Review: When the Angels Left the Old Country

When the Angels Left the Old Country

by Sacha Lamb

Levine Querido, 2022

Category: Young Adult
Reviewer: Beth L. Gallego

With its bookish, slightly absent-minded angel and clever, mischief-loving demon, the best of friends since time immemorial, this debut fantasy has immediate appeal for fans of Good Omens by Neil Gaiman and Terry Pratchett, but with a thoroughly Jewish perspective. Lamb’s immersive world is infused with Yiddish folklore and Jewish culture.

Little Ash, the wingless demon with limited magical ability, is more properly a sheyd, closer to a mischievous fairy. He serves as interpreter for the angel, who only understands Hebrew and Aramaic. Both beings appear to humans as young Jewish men, partners in Talmudic study, their supernatural features unnoticed by all but some children and the most perceptive of adults. After centuries in the tiny community of Shtetl, the pair set out for the “Golden Land” of America. Their mission is to find the baker’s daughter, who was one of a stream of young emigrants, but who has not sent word since meeting with an immigration agent in Warsaw.

Meanwhile, sixteen-year-old Rose Cohen is leaving the city of Belz. She had planned to go to America with her dearest friend, but Dinah Pearl is getting married instead. Broken-hearted without quite understanding why (yet), Rose is alone in Hamburg when she attracts the attention of Little Ash. The unlikely trio become fast friends on the ocean voyage and beyond. Along the way, they confront ghosts, dybbuks, and gentile demons, as well as humans with good and ill intentions on both continents. Early twentieth-century New York, the struggling labor movement, and the Jewish immigrant community are drawn with rich detail. Love, in its various forms, is celebrated as the characters create new relationships or finally recognize existing ones.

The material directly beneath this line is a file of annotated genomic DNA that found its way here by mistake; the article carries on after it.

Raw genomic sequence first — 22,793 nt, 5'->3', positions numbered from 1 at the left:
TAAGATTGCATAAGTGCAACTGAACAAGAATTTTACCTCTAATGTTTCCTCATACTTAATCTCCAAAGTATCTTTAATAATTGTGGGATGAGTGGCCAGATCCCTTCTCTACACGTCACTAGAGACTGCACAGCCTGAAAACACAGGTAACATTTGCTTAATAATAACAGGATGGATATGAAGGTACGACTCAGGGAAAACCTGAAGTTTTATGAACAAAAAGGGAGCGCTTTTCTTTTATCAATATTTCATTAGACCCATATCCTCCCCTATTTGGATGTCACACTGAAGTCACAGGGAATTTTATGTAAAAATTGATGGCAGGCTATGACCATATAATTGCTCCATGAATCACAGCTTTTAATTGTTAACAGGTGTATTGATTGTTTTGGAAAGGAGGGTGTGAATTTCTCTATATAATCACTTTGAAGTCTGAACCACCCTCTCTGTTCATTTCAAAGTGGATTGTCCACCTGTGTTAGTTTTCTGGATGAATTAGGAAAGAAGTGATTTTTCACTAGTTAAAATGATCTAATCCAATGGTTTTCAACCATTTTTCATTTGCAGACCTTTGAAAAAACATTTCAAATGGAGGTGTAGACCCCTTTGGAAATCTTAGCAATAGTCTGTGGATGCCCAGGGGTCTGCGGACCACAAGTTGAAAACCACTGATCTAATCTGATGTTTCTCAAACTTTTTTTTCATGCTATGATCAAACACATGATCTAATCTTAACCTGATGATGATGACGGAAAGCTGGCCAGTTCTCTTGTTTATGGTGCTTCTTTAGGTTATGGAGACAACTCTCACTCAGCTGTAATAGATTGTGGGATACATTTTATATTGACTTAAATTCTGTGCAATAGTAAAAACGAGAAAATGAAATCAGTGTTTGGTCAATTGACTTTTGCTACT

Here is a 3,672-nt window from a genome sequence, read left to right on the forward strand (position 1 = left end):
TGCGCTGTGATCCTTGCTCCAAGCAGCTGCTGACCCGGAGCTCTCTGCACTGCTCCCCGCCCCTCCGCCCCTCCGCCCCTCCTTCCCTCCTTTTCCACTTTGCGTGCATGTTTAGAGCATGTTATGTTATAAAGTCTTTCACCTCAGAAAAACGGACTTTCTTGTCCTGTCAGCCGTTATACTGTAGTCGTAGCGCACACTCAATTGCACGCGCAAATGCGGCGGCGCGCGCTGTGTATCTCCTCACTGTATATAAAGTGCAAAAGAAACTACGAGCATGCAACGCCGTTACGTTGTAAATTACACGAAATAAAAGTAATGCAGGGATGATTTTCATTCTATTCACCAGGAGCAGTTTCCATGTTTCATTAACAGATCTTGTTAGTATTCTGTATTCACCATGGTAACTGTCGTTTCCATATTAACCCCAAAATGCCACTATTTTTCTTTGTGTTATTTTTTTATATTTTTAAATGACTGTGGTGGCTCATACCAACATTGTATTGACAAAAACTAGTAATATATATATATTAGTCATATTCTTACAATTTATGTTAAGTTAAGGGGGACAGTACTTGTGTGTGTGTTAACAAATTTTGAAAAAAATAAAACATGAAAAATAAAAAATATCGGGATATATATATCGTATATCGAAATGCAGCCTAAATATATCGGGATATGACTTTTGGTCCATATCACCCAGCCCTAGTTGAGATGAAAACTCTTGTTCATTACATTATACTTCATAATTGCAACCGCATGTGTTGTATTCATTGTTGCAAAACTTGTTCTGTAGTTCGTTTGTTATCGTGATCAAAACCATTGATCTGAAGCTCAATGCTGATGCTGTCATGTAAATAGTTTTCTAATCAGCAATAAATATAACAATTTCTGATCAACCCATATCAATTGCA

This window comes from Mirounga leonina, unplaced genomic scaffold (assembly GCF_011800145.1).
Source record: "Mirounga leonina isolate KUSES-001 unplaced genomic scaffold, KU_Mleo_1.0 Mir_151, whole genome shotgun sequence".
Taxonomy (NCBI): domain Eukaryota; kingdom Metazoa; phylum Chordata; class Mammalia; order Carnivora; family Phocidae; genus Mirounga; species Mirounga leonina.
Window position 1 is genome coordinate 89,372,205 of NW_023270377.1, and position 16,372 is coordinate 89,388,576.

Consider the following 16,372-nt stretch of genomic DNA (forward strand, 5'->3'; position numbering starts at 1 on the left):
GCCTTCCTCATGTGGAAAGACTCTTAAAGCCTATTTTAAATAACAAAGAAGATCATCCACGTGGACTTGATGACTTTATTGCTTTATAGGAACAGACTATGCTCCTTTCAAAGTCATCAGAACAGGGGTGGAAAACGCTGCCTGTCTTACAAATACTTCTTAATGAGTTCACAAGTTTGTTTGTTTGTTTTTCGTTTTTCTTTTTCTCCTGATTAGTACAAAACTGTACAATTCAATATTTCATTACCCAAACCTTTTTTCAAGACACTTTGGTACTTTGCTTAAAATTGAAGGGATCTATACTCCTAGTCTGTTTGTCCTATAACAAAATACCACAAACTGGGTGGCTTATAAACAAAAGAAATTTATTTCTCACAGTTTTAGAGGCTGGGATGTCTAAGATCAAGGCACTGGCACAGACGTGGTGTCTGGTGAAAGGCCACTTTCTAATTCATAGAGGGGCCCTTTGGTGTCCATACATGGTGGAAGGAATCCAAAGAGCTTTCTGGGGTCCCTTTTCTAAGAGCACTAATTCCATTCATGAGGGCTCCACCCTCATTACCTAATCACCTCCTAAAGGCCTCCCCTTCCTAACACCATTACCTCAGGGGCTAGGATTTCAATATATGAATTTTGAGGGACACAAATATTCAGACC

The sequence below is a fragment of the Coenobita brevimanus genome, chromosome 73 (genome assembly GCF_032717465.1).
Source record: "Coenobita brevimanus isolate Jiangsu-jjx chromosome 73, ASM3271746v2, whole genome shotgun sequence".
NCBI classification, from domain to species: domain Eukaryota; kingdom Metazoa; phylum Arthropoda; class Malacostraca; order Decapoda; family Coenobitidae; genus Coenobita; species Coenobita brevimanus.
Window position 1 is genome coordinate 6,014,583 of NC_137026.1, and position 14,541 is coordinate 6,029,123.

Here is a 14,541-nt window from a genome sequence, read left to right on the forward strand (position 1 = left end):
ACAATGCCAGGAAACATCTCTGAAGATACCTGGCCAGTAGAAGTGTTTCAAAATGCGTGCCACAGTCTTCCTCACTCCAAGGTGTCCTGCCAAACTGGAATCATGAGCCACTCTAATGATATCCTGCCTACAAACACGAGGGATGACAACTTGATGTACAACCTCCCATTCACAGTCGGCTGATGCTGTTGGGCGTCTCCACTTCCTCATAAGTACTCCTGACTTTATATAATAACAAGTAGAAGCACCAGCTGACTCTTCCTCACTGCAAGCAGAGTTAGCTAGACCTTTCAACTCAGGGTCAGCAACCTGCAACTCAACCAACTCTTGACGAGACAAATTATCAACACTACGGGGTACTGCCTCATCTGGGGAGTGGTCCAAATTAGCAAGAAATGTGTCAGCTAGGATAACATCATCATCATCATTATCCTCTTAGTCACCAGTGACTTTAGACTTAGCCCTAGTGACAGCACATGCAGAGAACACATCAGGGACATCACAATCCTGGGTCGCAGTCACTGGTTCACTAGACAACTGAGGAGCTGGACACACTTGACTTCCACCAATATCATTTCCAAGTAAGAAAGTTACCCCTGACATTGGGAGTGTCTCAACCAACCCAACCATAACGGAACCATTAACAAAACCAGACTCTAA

The narrative voice is that of a storyteller, blending a gritty realistic setting with the atmosphere of a fable, using occasional asides that evoke a feeling of listening to a tale rather than reading it on the page. Yiddish and Hebrew words appear throughout the text; in addition to context clues, an included glossary provides English translations. The characters are delightfully complex. No one is purely good or evil, and everyone has conflicting emotions and motivations.

The story of immigrants from the Pale discovering that the streets of America are not exactly paved with gold is a familiar tale, which Lamb gives a fresh twist by introducing elements of Ashkenazi folklore that are not often presented in young adult literature. This is Jewish fantasy at its finest, and should be a strong contender for the Sydney Taylor Book Award. 

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Reviewer Beth L. Gallego grew up outside Chicago, earned her Master’s degree in Library and Information Science at the University of Illinois, and promptly moved to sunny Southern California, where she has been a Librarian since 2002.